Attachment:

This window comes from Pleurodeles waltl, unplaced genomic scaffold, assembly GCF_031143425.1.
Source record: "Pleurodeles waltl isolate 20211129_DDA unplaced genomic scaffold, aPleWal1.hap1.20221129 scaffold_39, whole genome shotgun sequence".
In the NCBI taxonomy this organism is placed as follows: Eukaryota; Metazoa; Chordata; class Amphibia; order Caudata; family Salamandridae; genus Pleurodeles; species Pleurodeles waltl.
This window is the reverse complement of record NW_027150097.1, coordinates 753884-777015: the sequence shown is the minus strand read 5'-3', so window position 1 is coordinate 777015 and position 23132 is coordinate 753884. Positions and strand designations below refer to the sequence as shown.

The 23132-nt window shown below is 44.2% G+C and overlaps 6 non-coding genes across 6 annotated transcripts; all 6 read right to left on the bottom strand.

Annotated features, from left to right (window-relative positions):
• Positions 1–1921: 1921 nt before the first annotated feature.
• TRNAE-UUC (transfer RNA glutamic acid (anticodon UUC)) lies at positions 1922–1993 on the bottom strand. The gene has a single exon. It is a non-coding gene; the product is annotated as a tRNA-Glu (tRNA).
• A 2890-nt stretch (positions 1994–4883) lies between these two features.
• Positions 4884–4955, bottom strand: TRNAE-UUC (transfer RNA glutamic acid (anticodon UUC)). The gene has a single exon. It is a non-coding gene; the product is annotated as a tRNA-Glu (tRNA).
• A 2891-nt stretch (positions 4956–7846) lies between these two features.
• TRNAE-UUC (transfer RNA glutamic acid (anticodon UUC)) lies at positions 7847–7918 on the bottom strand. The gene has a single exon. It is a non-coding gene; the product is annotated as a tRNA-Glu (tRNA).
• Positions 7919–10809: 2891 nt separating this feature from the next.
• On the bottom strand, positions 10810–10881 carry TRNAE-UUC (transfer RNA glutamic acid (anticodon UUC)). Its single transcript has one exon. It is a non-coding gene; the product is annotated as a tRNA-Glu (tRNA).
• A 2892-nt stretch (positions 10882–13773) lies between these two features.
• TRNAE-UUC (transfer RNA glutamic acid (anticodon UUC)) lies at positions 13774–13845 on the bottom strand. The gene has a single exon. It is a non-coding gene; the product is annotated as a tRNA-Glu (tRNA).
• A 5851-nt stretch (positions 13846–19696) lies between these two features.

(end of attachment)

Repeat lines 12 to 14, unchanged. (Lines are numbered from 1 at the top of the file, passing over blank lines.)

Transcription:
• TRNAE-UUC (transfer RNA glutamic acid (anticodon UUC)) lies at positions 7847–7918 on the bottom strand. The gene has a single exon. It is a non-coding gene; the product is annotated as a tRNA-Glu (tRNA).
• Positions 7919–10809: 2891 nt separating this feature from the next.
• On the bottom strand, positions 10810–10881 carry TRNAE-UUC (transfer RNA glutamic acid (anticodon UUC)). Its single transcript has one exon. It is a non-coding gene; the product is annotated as a tRNA-Glu (tRNA).